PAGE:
OUR VIEW: Week in review: the best, worst
CHEERS to the success of a new intersection alert system at a key area intersection in Bon Homme County. The Rural Intersection Conflict Warning System has been implemented at the intersection of State Highways 37 and 46 and has in the past year resulted in one serious crash and no fatalities. The system uses technology similar to traffic signals and notifies drivers when vehicles are in the other bisecting portion of the intersection.
There could be other areas in the region and state that would be good places to try this technology, as well, and if it saves lives, the value is priceless.
HISSES to the continued news about the impact of tariffs on local businesses and farmers. At a forum in Sioux Falls sponsored by the conservative Americans For Prosperity group on Aug. 30, business advocates said pork processing, trucking, railroads and grain businesses will be hurt.
Already, there's some data to indicate that less was spent on school shopping and hotel rooms, which leads to lower sales tax revenues.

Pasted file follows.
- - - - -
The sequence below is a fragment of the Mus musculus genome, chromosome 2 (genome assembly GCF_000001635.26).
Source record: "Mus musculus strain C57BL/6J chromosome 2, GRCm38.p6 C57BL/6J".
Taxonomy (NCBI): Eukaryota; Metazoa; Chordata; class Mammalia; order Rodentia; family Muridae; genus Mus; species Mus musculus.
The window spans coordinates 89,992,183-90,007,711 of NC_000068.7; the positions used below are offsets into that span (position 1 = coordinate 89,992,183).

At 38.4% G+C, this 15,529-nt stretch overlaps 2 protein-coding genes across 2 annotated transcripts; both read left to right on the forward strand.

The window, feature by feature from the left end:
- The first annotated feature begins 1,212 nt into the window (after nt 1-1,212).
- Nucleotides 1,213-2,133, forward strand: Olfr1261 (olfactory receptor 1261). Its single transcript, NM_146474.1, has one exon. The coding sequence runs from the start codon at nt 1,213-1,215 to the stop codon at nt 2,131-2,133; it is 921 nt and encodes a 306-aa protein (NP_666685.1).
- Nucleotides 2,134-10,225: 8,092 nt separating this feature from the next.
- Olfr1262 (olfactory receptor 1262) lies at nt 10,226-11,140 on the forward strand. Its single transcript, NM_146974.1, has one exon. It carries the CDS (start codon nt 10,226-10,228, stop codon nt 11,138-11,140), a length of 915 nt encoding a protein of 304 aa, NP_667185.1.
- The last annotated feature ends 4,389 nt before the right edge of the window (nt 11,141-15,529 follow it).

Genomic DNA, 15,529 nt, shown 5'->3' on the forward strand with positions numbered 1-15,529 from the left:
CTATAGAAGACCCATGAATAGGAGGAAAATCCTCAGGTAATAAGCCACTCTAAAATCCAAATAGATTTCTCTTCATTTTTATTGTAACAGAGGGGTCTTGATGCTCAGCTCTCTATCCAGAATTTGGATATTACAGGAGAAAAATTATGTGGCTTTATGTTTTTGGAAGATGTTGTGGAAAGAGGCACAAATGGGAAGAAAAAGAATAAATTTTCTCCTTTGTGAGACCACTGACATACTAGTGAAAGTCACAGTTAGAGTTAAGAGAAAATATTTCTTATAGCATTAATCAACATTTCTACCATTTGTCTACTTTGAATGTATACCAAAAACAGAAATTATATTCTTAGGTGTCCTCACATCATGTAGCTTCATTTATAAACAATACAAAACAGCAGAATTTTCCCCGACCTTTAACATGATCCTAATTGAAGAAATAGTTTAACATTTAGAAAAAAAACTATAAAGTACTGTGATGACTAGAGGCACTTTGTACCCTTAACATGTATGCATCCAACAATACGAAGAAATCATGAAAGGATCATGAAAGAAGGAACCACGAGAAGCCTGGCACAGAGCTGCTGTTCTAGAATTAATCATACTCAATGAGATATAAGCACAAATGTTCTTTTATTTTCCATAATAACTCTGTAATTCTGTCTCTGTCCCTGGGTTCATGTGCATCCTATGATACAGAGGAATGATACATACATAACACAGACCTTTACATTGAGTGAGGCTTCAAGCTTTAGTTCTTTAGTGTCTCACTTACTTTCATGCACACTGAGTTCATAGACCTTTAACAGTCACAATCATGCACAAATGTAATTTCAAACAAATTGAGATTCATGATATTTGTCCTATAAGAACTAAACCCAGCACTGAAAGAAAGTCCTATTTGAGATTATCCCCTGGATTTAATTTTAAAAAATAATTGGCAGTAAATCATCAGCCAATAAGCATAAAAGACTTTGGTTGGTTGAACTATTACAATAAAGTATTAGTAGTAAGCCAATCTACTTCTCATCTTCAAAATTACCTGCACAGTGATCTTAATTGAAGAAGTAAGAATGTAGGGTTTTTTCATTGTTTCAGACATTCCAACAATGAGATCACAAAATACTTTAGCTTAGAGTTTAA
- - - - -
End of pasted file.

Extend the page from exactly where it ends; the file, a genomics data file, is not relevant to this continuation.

As an expert from South Dakota State University said at the event, tariffs lead to fewer imports and fewer exports, and any trading is better than no trade at all. South Dakota will be in trouble for as long as the tariff battle continues.
CHEERS regarding a pair of small-town stories published in The Daily Republic in the last week. In Wagner, the Boys and Girls Club of the Missouri River Area marked its 20th year in the community, filling an important need for youth in a small-town area and providing helpful mentorship. In Kimball, a mother and daughter have teamed up to open a new pottery store on the town's Main Street in the coming weeks. They have unique items to offer, such as horsehair pottery, along with clothing and jewelry.
In both cases, the efforts require a unique brand of hard work. We hope everyone joins us rooting for continued success for years to come.
CHEERS to the news about the increase in pheasant numbers around the state and especially in our region. A projected 47 percent bump is a great sign, especially considering there's been some wet weather in parts of the state this year. Considering the impact that hunting has on South Dakota's residents and how it draws visitors from other states, the good news is welcomed with open arms.